Gas may dash carbon budgets

12th October 2012


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  • Energy ,
  • Water ,
  • Conventional ,
  • Generation



The UK will fail to meet its carbon budgets and its 2050 carbon reduction target if the government pursues a policy of gas-fired electricity generation, says the committee on climate change (CCC)

The CCC's warning came in a letter to the prime minister and the energy secretary and followed a recent government statement that it "sees gas as continuing to play an important role in the energy mix well into and beyond 2030 ... [not] restricted to providing back-up to renewables”.

The committee says the government’s stance is incompatible with meeting legislated carbon budgets.

It also warns that the government’s position could undermine investment in low-carbon generation.

“The apparently ambivalent position of the government about whether it is trying to build a low-carbon or a gas-based power system weakens the signal provided by the carbon budgets to investors,” says the CCC. The committee claims investors already regard the climate for low-carbon generation as very poor.

To address the risk that investors will shun low-carbon technologies, the CCC, which recently appointed Lord Deben as its new chair, wants the government to include a carbon-intensity target for the power sector in the planned electricity market reform (EMR). It recommends that carbon intensity is limited to 50gCO2 per kWh by 2030.

In a separate letter to the government, the Aldersgate Group also demands a carbon intensity target for the sector, claiming it would provide investors with long-term clarity and certainty, and ensure the UK meets its carbon budgets.

“We must put an end to any political uncertainty surrounding the UK’s energy future and start unleashing the billions of pounds of overdue investment which will deliver new growth for our economy,” said the group’s chair, Peter Young.

Energy and climate change secretary Ed Davey responded to the CCC letter by confirming that the government was considering an electricity decarbonisation target, but claimed the EMR would create significant decarbonisation without including such a specific target.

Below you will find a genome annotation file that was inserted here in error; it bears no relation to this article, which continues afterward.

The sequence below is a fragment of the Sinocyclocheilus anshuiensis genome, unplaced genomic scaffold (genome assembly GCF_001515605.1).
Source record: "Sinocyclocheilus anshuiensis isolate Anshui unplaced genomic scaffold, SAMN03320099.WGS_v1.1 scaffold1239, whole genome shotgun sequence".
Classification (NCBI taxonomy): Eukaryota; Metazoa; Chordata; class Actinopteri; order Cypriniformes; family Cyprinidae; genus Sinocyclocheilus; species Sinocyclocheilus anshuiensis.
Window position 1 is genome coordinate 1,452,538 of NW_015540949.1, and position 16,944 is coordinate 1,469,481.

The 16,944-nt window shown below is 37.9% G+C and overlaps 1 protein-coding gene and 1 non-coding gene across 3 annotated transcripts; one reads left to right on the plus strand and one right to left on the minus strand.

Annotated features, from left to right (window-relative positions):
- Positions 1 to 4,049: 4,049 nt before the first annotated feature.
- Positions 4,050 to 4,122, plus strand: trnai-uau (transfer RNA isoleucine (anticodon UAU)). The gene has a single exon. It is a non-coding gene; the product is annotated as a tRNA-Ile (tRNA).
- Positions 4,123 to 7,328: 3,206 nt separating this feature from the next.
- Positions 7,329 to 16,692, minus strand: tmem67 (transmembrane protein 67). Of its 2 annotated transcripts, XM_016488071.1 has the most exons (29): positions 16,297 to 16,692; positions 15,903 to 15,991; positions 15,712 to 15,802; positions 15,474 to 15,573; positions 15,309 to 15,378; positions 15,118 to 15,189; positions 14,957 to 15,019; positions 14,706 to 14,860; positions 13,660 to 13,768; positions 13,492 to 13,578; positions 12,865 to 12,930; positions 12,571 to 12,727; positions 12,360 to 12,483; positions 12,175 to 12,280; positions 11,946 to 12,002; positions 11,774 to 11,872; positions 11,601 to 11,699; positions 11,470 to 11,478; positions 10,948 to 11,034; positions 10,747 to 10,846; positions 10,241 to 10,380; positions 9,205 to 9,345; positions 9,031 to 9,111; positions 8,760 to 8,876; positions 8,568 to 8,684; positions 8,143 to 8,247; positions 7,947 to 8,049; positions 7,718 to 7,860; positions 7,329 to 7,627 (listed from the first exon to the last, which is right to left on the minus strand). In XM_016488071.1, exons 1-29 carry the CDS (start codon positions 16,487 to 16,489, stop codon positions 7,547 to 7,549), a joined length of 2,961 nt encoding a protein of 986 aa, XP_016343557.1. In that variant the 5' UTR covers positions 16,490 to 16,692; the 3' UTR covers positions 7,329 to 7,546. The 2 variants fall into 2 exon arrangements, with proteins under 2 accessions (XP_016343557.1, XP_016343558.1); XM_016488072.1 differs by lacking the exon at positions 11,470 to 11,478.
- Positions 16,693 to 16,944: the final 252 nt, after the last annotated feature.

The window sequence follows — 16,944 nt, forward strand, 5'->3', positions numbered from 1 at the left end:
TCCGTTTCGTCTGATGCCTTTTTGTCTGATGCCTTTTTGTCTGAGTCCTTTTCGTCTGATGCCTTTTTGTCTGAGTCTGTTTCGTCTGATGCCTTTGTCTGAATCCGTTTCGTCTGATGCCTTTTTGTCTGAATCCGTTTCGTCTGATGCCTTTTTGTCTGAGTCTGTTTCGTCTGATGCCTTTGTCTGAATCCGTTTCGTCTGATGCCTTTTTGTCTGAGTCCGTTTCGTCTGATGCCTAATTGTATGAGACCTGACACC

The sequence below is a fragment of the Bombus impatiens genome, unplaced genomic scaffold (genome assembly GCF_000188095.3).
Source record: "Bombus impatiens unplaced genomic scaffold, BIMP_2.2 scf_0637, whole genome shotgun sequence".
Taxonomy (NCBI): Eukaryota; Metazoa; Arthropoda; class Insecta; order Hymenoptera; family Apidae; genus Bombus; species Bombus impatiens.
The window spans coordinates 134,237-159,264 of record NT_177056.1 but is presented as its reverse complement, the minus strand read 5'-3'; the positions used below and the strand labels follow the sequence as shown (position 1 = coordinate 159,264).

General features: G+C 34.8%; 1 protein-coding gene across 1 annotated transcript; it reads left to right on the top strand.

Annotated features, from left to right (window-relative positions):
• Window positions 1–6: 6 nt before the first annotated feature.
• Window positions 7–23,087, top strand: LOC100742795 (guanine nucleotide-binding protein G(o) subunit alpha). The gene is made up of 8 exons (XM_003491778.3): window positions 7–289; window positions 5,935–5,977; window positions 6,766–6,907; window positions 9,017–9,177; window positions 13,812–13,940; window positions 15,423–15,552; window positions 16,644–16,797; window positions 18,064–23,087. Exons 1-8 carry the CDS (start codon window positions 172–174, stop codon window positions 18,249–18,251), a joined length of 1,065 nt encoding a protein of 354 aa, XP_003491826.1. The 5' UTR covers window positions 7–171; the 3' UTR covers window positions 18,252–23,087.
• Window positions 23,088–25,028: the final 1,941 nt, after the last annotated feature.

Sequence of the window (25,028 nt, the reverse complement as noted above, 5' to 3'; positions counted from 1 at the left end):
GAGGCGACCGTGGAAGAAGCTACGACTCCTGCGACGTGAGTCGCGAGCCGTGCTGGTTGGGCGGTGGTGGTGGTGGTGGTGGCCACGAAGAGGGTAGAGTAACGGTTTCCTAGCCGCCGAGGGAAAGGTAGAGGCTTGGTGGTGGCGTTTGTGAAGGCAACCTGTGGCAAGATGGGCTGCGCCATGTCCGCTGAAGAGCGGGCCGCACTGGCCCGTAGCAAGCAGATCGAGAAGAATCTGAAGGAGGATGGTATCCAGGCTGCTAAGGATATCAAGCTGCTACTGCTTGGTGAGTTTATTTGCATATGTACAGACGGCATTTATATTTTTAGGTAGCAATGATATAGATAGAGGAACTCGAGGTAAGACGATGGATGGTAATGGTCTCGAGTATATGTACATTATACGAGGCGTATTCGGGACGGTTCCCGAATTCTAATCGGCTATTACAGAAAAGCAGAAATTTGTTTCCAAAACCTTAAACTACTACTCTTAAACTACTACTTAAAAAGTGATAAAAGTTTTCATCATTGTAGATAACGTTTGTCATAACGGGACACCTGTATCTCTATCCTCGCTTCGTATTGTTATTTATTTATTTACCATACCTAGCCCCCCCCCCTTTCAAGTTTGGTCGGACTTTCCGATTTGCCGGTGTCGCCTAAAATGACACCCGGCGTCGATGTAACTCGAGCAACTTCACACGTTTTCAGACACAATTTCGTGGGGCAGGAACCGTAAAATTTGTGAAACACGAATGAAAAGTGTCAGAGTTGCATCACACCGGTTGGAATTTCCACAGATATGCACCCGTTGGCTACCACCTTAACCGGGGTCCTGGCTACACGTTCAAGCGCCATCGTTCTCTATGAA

He also said that the government continues to see gas as important in the transition to a low-carbon electricity supply. “We need a diverse mix of all the technologies to keep the lights on and lower our emissions [and] we have always said this will include gas-fired plant,” he said. “After 2030 we expect that gas will increasingly be used only as back-up, or fitted with carbon capture and storage.”

The disagreement between the government and the CCC came as the energy secretary told the Guardian that 20 new gas-fired power stations will be built in the UK by 2030.

At the same time, new energy minister John Hayes officially opened one of Europe’s largest gas-fired power stations, a 2,000MW plant in Pembrokeshire, and energy company ESB confirmed it is to build an 880MW gas-powered plant outside Manchester, which will open in 2016.

Meanwhile, a new study has again highlighted the potential risks to the environment from extracting gas from unconventional sources, such as shale gas. The study, for the European Commission, claims there is high risk that shale gas extraction in Europe will contaminate both groundwater and surface water, and pose risks to biodiversity.

The report states that the gas exploration industry faces a challenge to ensure the integrity of wells and other equipment throughout the life cycle of a project and beyond to avoid the risk of water contamination.

The study also warns that spillages of chemicals and wastewater with potential environmental consequences must be avoided during the development and operational lifetime of an exploration site.


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